A force for justice

Editorial, From the Vice-Chancellor — By on October 20, 2017 12:52 pm

At a time when countless millions of people have been displaced by conflict, and intolerance appears to be increasing, research universities such as ours have an important role to play in promoting informed debate, encouraging diversity, breaking down prejudice, and developing citizens and future leaders who are tolerant and have broad interests in and understanding of others.

Two characteristics of universities, research-informed teaching and our role as a critic and conscience of society, are in New Zealand enshrined in legislation – something that is not common elsewhere. This means that informed analysis and debate can be – and must be – one of our key contributions to international understanding.

The “fear of the other” is being used now, as it has been in other turbulent times, to encourage people to take sides in a contest for power, control and influence. The antidote to this fear, and a powerful element in attaining peace and advancing human rights and international justice, is to understand that other groups of humans are much like us, and that many of the problem and challenges facing us are shared.

This is the kind of understanding that a university like ours can and does create. Our high proportion of international students and staff, with over 120 nations represented on campus, and the experience of diversity that we consequently offer our community, contribute to that understanding. So too, our active membership of international consortia such as the Worldwide Universities Network and the Association of Pacific Rim Universities, and our encouragement of transnational exchanges and research collaborations, many of which address the most challenging global problems of our time, mean we are well positioned to promote international understanding and tolerance.

In this issue of Ingenio, two of our alumni profiles feature people who are actively involved in promoting peace: one is Grant Bayldon, the New Zealand director of Amnesty International; the other is Esther Harrop, a senior New Zealand Defence Force officer who has been serving with the peace-keeping forces in South Sudan.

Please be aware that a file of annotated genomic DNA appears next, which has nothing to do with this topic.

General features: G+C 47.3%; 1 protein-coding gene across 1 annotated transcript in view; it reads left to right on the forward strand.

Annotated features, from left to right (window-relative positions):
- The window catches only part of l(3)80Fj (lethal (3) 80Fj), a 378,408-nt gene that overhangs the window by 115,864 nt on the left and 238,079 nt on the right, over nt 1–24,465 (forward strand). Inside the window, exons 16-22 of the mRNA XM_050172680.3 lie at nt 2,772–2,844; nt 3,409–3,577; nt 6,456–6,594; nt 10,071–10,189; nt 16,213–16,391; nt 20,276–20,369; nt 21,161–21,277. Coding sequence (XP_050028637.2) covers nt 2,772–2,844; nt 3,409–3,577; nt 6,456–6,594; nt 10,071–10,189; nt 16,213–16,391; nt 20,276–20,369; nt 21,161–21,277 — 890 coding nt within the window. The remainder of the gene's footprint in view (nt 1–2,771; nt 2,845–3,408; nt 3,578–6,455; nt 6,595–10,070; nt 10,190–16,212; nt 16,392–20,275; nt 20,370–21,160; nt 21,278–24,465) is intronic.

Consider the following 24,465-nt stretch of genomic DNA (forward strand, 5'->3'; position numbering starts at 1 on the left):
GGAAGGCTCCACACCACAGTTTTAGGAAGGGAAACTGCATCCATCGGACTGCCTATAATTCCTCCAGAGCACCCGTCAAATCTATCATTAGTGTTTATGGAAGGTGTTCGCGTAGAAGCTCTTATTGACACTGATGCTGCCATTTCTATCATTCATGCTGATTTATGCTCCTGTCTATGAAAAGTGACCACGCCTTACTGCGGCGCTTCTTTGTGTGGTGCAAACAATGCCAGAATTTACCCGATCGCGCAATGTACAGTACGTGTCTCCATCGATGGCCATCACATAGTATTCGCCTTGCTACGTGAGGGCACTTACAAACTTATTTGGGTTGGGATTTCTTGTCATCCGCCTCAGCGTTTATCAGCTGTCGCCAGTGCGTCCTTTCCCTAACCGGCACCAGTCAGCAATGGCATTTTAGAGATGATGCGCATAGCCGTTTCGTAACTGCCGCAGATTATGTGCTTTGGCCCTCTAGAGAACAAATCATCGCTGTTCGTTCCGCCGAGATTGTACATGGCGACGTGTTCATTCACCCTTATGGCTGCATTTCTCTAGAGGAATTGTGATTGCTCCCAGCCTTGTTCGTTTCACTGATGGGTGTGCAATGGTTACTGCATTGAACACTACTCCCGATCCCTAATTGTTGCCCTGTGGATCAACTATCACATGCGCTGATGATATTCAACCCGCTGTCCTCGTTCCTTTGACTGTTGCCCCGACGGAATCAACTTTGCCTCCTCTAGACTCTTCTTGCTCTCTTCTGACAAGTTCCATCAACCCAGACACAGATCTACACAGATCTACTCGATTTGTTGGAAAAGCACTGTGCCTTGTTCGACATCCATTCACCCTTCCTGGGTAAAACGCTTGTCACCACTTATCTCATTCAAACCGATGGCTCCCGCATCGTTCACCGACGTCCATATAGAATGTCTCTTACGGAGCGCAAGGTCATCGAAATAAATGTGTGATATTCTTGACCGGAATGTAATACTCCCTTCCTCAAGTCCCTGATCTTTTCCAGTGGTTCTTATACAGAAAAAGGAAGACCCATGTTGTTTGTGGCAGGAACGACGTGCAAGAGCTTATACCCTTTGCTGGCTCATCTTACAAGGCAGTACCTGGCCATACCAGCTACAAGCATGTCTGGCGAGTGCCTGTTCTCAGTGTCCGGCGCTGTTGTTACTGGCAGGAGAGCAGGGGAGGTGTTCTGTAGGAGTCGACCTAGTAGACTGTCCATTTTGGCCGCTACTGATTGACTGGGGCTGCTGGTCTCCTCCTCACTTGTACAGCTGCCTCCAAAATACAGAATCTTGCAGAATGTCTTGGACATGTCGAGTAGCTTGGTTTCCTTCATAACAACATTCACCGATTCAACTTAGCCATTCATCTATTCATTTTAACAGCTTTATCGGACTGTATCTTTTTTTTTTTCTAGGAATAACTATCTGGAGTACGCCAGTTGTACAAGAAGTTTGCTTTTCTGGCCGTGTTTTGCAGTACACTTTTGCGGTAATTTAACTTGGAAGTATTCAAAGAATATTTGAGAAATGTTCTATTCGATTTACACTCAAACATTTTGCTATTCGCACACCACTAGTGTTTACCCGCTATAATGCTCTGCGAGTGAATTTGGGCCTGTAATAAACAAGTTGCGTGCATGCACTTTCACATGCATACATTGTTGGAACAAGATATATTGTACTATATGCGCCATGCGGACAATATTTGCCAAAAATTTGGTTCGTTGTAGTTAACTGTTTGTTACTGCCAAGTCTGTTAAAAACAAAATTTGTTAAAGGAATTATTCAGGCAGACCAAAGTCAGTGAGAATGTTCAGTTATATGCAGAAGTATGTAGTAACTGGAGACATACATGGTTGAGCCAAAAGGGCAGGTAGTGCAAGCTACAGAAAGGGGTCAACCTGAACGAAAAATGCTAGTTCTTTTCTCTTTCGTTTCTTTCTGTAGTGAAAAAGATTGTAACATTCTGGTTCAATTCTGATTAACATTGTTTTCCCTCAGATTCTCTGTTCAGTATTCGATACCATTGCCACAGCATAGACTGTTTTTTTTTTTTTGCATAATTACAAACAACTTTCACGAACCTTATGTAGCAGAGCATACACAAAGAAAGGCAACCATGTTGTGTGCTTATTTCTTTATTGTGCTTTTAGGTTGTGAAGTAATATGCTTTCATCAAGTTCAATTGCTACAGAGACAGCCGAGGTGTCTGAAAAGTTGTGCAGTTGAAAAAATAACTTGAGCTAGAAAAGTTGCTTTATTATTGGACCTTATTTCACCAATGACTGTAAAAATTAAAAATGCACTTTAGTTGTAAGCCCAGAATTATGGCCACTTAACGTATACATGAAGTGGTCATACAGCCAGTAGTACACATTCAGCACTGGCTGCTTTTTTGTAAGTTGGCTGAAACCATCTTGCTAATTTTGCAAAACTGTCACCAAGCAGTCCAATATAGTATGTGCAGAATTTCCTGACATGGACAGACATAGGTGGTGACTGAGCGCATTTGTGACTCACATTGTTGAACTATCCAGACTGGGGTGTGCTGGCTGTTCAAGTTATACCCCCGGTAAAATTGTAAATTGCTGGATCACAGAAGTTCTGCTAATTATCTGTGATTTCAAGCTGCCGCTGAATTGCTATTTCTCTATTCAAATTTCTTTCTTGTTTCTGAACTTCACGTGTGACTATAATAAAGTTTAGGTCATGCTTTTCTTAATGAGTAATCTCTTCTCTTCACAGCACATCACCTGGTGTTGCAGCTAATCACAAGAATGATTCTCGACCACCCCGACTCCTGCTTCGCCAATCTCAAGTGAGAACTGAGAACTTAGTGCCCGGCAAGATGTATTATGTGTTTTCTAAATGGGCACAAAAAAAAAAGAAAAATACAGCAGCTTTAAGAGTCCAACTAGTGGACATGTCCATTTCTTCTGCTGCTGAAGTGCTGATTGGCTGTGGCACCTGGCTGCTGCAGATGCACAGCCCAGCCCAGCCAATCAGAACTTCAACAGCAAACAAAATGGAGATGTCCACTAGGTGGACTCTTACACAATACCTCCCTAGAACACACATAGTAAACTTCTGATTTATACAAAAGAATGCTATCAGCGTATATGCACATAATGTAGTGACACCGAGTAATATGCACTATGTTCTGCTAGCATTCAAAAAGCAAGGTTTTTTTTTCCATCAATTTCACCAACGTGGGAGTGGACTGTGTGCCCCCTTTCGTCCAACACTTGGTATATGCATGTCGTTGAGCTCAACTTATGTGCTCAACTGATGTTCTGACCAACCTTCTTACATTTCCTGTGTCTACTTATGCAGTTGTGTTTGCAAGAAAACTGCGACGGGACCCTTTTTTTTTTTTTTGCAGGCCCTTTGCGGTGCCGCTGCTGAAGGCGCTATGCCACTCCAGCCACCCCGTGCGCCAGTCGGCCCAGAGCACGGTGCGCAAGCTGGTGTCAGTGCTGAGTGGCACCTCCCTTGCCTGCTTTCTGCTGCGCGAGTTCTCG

Also appearing in this issue is an opinion piece by a staff member, Dr Ritesh Shah from the Faculty of Education and Social Work, whose research is concerned with the part played by education in preventing (or exacerbating) conflict or restoring peace.

Recently the University has launched a new Master of Conflict and Terrorism degree led by Dr Chris Wilson from Politics and International Relations. The programme is very interdisciplinary, with courses from Politics, Criminology, History and Media Studies, among other disciplines. Still in its first year, it is receiving substantial student interest, particularly from overseas.

As a nation distant from the world’s major centres, New Zealand has a long tradition of being outward-facing. We travel frequently, a high proportion of us were born overseas, and we have strong ties all over the world through our diverse population and our trading links with Europe, Asia, the Pacific, the Americas and the Middle East. As New Zealand’s highest-ranked university, we are well-placed to foster acceptance and tolerance of other ways of life and to help work towards a better and fairer world, contributing to solutions for global problems and reducing the inequalities that often lie at the heart of conflict.

The University of Auckland



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